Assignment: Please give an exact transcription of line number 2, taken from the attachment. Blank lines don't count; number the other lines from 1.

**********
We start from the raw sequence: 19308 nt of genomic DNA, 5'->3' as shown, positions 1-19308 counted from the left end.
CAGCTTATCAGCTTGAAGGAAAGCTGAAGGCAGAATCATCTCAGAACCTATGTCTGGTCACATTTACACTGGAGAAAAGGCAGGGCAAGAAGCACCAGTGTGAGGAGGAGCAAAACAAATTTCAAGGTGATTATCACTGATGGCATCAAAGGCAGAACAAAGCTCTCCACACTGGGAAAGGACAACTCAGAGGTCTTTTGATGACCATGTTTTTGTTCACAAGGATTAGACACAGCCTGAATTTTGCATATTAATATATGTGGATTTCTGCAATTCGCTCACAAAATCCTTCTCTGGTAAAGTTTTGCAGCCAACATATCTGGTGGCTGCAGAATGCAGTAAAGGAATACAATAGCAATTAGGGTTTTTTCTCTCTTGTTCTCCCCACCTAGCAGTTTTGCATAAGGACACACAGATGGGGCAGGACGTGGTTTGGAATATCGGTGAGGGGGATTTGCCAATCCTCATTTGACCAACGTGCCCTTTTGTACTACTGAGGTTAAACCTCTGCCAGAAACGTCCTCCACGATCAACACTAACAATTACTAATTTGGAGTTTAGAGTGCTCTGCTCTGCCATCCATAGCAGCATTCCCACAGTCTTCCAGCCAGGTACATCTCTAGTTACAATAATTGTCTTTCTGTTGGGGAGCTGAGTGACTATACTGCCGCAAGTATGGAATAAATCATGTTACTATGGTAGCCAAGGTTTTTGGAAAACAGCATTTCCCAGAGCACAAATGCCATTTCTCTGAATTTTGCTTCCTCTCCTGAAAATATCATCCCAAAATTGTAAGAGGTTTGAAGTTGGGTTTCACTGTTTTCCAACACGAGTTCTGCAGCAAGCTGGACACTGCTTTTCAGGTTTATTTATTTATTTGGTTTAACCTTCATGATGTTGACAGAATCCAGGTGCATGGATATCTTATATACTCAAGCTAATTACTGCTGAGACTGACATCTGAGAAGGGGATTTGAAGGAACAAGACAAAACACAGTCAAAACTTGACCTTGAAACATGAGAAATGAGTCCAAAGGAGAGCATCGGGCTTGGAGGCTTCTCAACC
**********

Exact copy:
CAGCTTATCAGCTTGAAGGAAAGCTGAAGGCAGAATCATCTCAGAACCTATGTCTGGTCACATTTACACTGGAGAAAAGGCAGGGCAAGAAGCACCAGTGTGAGGAGGAGCAAAACAAATTTCAAGGTGATTATCACTGATGGCATCAAAGGCAGAACAAAGCTCTCCACACTGGGAAAGGACAACTCAGAGGTCTTTTGATGACCATGTTTTTGTTCACAAGGATTAGACACAGCCTGAATTTTGCATATTAATATATGTGGATTTCTGCAATTCGCTCACAAAATCCTTCTCTGGTAAAGTTTTGCAGCCAACATATCTGGTGGCTGCAGAATGCAGTAAAGGAATACAATAGCAATTAGGGTTTTTTCTCTCTTGTTCTCCCCACCTAGCAGTTTTGCATAAGGACACACAGATGGGGCAGGACGTGGTTTGGAATATCGGTGAGGGGGATTTGCCAATCCTCATTTGACCAACGTGCCCTTTTGTACTACTGAGGTTAAACCTCTGCCAGAAACGTCCTCCACGATCAACACTAACAATTACTAATTTGGAGTTTAGAGTGCTCTGCTCTGCCATCCATAGCAGCATTCCCACAGTCTTCCAGCCAGGTACATCTCTAGTTACAATAATTGTCTTTCTGTTGGGGAGCTGAGTGACTATACTGCCGCAAGTATGGAATAAATCATGTTACTATGGTAGCCAAGGTTTTTGGAAAACAGCATTTCCCAGAGCACAAATGCCATTTCTCTGAATTTTGCTTCCTCTCCTGAAAATATCATCCCAAAATTGTAAGAGGTTTGAAGTTGGGTTTCACTGTTTTCCAACACGAGTTCTGCAGCAAGCTGGACACTGCTTTTCAGGTTTATTTATTTATTTGGTTTAACCTTCATGATGTTGACAGAATCCAGGTGCATGGATATCTTATATACTCAAGCTAATTACTGCTGAGACTGACATCTGAGAAGGGGATTTGAAGGAACAAGACAAAACACAGTCAAAACTTGACCTTGAAACATGAGAAATGAGTCCAAAGGAGAGCATCGGGCTTGGAGGCTTCTCAACC